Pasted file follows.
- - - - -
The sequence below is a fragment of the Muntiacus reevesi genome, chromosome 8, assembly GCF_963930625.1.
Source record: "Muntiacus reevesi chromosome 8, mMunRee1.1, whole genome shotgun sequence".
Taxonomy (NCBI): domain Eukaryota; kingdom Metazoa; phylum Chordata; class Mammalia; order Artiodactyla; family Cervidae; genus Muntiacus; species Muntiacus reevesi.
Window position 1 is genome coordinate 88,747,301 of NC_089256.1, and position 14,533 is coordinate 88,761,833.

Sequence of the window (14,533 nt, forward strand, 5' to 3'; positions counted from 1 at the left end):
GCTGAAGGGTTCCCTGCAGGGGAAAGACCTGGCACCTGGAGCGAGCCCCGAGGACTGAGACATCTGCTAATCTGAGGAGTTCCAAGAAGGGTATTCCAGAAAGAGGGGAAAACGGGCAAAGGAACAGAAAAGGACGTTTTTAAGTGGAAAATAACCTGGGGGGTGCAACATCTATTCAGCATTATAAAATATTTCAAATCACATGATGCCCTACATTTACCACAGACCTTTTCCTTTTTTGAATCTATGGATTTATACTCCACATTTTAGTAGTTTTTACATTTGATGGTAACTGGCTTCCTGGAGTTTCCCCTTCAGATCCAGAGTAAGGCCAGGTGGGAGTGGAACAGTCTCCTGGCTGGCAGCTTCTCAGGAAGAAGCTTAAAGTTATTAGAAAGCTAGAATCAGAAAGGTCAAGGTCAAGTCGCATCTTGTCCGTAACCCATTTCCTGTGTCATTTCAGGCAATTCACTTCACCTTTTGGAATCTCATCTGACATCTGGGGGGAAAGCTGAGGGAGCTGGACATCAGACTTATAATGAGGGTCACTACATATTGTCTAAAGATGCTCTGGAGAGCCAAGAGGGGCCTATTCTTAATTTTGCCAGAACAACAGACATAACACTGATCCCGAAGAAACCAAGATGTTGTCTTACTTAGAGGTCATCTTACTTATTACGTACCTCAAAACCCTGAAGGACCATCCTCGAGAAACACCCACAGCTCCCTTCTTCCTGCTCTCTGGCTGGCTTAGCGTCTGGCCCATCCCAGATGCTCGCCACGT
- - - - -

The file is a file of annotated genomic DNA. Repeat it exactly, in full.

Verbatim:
The sequence below is a fragment of the Muntiacus reevesi genome, chromosome 8, assembly GCF_963930625.1.
Source record: "Muntiacus reevesi chromosome 8, mMunRee1.1, whole genome shotgun sequence".
Taxonomy (NCBI): domain Eukaryota; kingdom Metazoa; phylum Chordata; class Mammalia; order Artiodactyla; family Cervidae; genus Muntiacus; species Muntiacus reevesi.
Window position 1 is genome coordinate 88,747,301 of NC_089256.1, and position 14,533 is coordinate 88,761,833.

Sequence of the window (14,533 nt, forward strand, 5' to 3'; positions counted from 1 at the left end):
GCTGAAGGGTTCCCTGCAGGGGAAAGACCTGGCACCTGGAGCGAGCCCCGAGGACTGAGACATCTGCTAATCTGAGGAGTTCCAAGAAGGGTATTCCAGAAAGAGGGGAAAACGGGCAAAGGAACAGAAAAGGACGTTTTTAAGTGGAAAATAACCTGGGGGGTGCAACATCTATTCAGCATTATAAAATATTTCAAATCACATGATGCCCTACATTTACCACAGACCTTTTCCTTTTTTGAATCTATGGATTTATACTCCACATTTTAGTAGTTTTTACATTTGATGGTAACTGGCTTCCTGGAGTTTCCCCTTCAGATCCAGAGTAAGGCCAGGTGGGAGTGGAACAGTCTCCTGGCTGGCAGCTTCTCAGGAAGAAGCTTAAAGTTATTAGAAAGCTAGAATCAGAAAGGTCAAGGTCAAGTCGCATCTTGTCCGTAACCCATTTCCTGTGTCATTTCAGGCAATTCACTTCACCTTTTGGAATCTCATCTGACATCTGGGGGGAAAGCTGAGGGAGCTGGACATCAGACTTATAATGAGGGTCACTACATATTGTCTAAAGATGCTCTGGAGAGCCAAGAGGGGCCTATTCTTAATTTTGCCAGAACAACAGACATAACACTGATCCCGAAGAAACCAAGATGTTGTCTTACTTAGAGGTCATCTTACTTATTACGTACCTCAAAACCCTGAAGGACCATCCTCGAGAAACACCCACAGCTCCCTTCTTCCTGCTCTCTGGCTGGCTTAGCGTCTGGCCCATCCCAGATGCTCGCCACGT